It takes the experience of motherhood to appreciate one’s own mother and the strength of family bonds
“I imagined you’d see your parents in the street and not recognise them.” This is how a friend of mine in the Middle East explained how she pictured family ties (or lack thereof) in the western world. While my time working abroad had certainly exposed me to far stronger traditional family values, I assured her that the situation back home in the UK was not so bleak. Indeed, as current greeting card adverts will remind us, today is Mother’s Day, a time to celebrate all the wonderful things that our mothers are to us. Although deriving from different origins across the world – from a day to describe one’s “mother church” in the UK, to an attempt to encourage population growth in countries such as France and Germany – today Mother’s Day is proof that a mother’s role is still loved and cherished in modern society.
Or is it? While it might sound lovely that modern technology can offer “personalised” cards to our dear mums at the touch of a button, I cannot help but feel how detached this celebration is. Simply click onto a website, have a quick nip across mum’s wish list on amazon.com, and that’s it – you’re sorted – you’re now a devoted son or daughter. Meanwhile, the companies behind this commercialised holiday reap the rewards of our quick anti-guilt fix.
It’s hardly any surprise that we’ve drifted away from true appreciation of our parents. In our modern consumerist culture, family is no longer the first priority for most: we are flying the nest earlier, moving further from their parents, and postponing marriage and children until later on in life. In fact, the average UK woman now has her first child at 28 and does not marry until 30 (the reversal of these steps also signalling a step away from the traditional family unit). With family – or at least our parents – playing a lesser part in our daily lives, celebrations such as Mother’s and Father’s Day are a more succinct way to show recognition.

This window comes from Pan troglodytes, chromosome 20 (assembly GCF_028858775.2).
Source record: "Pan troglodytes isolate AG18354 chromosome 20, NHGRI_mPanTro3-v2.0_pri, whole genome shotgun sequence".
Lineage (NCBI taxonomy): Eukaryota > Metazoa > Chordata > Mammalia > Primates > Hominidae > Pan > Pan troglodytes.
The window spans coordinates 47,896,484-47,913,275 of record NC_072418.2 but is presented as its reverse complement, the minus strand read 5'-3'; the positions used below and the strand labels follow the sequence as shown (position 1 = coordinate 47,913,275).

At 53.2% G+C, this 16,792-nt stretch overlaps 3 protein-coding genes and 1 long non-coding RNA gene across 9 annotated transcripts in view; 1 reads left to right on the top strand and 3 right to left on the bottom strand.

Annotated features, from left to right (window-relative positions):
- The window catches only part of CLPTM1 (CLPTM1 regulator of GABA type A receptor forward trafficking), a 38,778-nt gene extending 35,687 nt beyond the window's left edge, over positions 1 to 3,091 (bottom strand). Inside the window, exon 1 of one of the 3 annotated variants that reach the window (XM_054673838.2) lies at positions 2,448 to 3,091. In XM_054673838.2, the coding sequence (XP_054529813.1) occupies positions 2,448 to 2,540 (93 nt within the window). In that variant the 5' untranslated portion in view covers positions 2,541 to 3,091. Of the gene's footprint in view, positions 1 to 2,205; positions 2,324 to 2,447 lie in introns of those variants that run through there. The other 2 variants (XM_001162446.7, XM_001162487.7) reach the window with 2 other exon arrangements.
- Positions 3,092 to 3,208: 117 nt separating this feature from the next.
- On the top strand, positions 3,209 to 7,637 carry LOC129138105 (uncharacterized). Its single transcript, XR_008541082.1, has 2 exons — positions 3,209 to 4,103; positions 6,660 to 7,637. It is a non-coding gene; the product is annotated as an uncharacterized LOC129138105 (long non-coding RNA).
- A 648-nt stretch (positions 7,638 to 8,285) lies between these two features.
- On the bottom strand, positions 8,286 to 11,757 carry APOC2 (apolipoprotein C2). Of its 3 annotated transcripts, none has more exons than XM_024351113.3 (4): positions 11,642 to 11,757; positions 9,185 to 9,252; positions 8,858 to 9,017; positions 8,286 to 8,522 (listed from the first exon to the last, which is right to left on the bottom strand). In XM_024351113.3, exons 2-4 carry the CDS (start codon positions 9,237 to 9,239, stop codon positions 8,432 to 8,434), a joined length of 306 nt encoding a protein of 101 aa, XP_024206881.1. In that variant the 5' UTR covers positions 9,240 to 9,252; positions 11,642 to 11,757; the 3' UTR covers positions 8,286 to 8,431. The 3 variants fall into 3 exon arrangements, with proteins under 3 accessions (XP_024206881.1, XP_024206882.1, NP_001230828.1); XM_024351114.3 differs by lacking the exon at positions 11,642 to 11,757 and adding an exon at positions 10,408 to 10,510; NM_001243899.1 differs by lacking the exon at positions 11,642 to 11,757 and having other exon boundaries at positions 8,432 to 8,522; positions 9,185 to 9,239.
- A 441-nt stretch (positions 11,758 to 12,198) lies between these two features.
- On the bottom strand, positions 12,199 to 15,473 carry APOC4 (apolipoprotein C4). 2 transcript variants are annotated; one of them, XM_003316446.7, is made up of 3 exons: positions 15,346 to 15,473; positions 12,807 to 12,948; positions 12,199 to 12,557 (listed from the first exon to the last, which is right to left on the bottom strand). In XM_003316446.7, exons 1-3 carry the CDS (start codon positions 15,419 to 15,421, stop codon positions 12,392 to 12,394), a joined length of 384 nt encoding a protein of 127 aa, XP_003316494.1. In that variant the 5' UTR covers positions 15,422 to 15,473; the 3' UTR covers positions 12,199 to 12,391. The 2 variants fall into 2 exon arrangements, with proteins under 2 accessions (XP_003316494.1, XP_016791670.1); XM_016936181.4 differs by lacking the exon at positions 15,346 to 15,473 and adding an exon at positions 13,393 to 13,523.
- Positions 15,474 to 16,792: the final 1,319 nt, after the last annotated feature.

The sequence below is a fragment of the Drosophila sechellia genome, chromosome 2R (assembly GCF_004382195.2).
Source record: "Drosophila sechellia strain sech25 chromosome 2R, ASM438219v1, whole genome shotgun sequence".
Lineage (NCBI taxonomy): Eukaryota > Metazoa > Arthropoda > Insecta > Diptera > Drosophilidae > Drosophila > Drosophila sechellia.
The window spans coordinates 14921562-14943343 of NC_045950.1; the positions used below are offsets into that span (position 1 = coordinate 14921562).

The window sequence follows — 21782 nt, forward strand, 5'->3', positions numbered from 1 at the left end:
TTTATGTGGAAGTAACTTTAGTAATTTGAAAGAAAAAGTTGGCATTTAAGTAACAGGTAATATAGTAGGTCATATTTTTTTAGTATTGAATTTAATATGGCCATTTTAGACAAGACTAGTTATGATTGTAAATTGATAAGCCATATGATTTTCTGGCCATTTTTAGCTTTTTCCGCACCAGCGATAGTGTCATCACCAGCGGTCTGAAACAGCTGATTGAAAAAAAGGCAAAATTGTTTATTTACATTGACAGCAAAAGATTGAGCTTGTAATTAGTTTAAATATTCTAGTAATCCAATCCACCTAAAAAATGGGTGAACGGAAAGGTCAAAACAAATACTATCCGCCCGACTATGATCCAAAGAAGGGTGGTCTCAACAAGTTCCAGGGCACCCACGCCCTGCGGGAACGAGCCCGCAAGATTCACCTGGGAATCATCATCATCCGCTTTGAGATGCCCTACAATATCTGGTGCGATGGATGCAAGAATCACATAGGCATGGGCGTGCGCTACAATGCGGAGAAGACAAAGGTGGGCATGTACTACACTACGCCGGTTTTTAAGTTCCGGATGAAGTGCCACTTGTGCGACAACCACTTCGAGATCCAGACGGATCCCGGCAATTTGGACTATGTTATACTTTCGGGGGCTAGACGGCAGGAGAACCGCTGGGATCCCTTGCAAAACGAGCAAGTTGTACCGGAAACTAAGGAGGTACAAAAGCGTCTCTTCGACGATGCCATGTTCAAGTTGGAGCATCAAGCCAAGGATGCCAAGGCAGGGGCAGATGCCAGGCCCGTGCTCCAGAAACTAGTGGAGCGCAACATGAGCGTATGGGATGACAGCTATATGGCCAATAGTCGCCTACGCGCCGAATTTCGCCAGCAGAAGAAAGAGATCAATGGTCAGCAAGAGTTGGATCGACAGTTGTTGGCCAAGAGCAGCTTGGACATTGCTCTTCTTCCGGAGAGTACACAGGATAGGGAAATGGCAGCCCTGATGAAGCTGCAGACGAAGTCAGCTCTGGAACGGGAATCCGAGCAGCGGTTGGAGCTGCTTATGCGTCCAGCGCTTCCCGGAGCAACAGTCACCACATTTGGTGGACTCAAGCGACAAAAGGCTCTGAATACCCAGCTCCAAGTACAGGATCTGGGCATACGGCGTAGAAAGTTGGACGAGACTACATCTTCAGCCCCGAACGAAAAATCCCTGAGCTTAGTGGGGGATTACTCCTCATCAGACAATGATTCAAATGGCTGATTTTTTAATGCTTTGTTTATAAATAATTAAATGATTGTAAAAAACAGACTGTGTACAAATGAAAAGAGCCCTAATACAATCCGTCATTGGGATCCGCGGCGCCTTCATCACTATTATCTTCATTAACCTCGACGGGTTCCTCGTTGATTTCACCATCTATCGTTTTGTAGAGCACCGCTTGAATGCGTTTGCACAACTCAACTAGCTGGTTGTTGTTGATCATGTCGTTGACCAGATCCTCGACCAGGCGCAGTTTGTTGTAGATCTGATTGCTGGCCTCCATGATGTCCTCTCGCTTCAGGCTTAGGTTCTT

Becoming Muslim was the shift that began to alter my view of parenthood. Islam honours parents, and mothers especially. The Prophet Mohammed is reported to have said, “your heaven lies under the feet of your mother”, that is to say, serving our mothers is one of the most rewarded deeds. That said, I am far from being a model daughter, despite having a wonderful mother. Neither of us is particularly feminine or girly in the conventional sense, but my mother provided me with invaluable support when growing up. Despite being a stereotypically difficult, angst-ridden teenager, my mother would always offer me a sympathetic ear and would unfailingly defend my interests. After finishing my monstrous teen years, I rocked the boat by converting to Islam at 19; although not easy on my mum and although she disapproved, I was still her daughter, and she respected my choices.